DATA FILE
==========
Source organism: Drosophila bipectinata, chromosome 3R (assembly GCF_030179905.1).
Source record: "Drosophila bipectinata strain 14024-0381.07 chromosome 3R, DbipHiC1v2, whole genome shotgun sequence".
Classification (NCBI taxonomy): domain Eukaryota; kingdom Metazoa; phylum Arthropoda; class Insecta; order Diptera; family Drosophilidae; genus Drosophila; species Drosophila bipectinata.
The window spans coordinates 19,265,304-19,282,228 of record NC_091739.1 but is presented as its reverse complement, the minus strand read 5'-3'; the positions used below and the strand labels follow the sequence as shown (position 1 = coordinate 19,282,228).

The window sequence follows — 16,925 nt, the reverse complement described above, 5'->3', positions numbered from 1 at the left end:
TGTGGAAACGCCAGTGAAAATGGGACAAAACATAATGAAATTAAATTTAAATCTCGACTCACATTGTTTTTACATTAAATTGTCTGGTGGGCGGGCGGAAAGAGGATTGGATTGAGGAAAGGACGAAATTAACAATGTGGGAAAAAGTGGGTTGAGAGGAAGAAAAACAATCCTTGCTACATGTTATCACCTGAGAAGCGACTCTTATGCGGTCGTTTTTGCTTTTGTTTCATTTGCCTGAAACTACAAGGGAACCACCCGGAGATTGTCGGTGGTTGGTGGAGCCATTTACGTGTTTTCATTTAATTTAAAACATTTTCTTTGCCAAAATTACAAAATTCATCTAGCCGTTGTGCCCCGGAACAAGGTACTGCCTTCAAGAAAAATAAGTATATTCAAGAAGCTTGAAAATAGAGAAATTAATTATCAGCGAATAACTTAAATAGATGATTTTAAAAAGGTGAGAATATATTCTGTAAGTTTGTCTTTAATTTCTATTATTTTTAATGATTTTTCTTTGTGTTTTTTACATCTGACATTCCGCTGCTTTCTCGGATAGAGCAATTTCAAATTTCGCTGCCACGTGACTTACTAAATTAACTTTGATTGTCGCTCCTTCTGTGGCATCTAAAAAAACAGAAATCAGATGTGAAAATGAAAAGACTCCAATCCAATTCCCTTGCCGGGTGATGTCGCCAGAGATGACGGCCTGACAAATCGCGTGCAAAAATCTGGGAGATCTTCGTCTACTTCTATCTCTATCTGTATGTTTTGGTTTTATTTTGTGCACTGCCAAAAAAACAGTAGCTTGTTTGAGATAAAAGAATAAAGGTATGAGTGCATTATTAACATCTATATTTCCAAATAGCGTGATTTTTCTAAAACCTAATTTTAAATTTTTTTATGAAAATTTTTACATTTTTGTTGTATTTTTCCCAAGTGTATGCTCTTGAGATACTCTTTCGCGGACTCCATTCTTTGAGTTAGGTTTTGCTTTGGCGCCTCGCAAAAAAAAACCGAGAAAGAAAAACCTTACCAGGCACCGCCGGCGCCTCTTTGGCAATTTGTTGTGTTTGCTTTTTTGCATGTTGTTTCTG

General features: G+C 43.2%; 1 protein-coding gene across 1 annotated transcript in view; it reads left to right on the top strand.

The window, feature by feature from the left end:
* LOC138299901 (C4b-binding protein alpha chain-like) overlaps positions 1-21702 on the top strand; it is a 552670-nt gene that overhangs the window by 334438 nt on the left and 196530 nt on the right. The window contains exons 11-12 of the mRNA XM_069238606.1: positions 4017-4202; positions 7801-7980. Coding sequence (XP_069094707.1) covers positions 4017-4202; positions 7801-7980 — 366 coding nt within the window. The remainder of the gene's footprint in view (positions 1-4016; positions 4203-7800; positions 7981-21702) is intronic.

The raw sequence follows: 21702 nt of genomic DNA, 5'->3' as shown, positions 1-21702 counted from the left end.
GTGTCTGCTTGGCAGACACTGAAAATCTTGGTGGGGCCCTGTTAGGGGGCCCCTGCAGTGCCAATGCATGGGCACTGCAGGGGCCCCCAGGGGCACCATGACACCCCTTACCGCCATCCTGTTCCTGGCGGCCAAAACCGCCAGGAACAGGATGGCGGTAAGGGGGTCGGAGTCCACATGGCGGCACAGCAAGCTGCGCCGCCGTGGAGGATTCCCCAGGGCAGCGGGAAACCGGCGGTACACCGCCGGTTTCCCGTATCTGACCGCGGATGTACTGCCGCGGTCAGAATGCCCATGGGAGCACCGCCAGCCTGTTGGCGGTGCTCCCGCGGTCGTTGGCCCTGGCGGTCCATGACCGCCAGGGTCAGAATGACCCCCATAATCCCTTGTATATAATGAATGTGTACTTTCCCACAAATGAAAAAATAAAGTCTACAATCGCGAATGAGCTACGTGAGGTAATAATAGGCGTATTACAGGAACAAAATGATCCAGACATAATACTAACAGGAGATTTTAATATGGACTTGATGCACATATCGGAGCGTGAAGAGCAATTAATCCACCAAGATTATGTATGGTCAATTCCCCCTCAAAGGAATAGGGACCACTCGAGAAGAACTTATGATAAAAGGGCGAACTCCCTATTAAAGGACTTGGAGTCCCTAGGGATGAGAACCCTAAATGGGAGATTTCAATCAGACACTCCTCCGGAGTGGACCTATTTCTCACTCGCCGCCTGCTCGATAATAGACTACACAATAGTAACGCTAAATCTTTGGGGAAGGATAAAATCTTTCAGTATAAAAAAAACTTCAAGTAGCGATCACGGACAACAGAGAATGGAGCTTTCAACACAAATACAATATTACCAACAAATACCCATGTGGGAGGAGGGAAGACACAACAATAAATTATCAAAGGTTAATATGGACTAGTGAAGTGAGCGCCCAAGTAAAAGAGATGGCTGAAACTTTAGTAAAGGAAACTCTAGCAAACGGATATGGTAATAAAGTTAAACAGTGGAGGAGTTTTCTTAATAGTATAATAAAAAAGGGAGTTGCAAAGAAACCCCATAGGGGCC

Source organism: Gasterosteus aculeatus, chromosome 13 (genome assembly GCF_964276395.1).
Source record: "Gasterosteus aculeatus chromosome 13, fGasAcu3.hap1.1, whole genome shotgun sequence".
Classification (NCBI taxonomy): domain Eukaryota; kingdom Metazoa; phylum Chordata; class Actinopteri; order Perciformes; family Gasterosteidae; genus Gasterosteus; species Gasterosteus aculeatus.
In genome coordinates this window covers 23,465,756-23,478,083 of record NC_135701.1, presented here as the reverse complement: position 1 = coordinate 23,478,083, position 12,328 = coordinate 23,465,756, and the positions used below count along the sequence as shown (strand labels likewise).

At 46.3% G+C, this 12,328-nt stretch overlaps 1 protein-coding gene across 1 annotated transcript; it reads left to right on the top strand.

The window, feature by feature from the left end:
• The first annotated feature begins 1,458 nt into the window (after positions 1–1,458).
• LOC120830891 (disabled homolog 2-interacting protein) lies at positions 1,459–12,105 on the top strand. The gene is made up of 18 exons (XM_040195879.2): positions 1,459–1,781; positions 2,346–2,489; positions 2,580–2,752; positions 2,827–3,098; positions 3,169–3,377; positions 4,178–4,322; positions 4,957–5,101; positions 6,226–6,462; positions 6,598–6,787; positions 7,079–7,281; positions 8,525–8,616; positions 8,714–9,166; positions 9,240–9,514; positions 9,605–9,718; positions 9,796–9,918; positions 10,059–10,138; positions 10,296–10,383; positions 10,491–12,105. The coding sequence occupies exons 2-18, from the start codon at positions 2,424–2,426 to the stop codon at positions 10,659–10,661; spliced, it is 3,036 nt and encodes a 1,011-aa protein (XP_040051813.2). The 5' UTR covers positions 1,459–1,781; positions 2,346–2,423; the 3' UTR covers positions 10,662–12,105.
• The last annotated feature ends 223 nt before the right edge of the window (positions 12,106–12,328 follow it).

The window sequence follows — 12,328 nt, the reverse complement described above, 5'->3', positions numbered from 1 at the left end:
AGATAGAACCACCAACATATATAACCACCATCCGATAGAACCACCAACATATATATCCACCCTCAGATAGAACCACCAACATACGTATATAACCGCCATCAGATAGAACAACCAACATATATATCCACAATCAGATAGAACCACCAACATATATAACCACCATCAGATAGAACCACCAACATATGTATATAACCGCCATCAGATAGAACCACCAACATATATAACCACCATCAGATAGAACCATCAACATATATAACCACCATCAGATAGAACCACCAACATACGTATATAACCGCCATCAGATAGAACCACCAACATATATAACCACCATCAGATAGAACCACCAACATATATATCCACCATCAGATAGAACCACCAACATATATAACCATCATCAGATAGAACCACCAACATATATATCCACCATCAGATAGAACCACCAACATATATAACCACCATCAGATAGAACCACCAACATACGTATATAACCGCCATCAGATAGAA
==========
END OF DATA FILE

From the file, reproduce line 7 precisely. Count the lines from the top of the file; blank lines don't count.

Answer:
General features: G+C 43.2%; 1 protein-coding gene across 1 annotated transcript in view; it reads left to right on the top strand.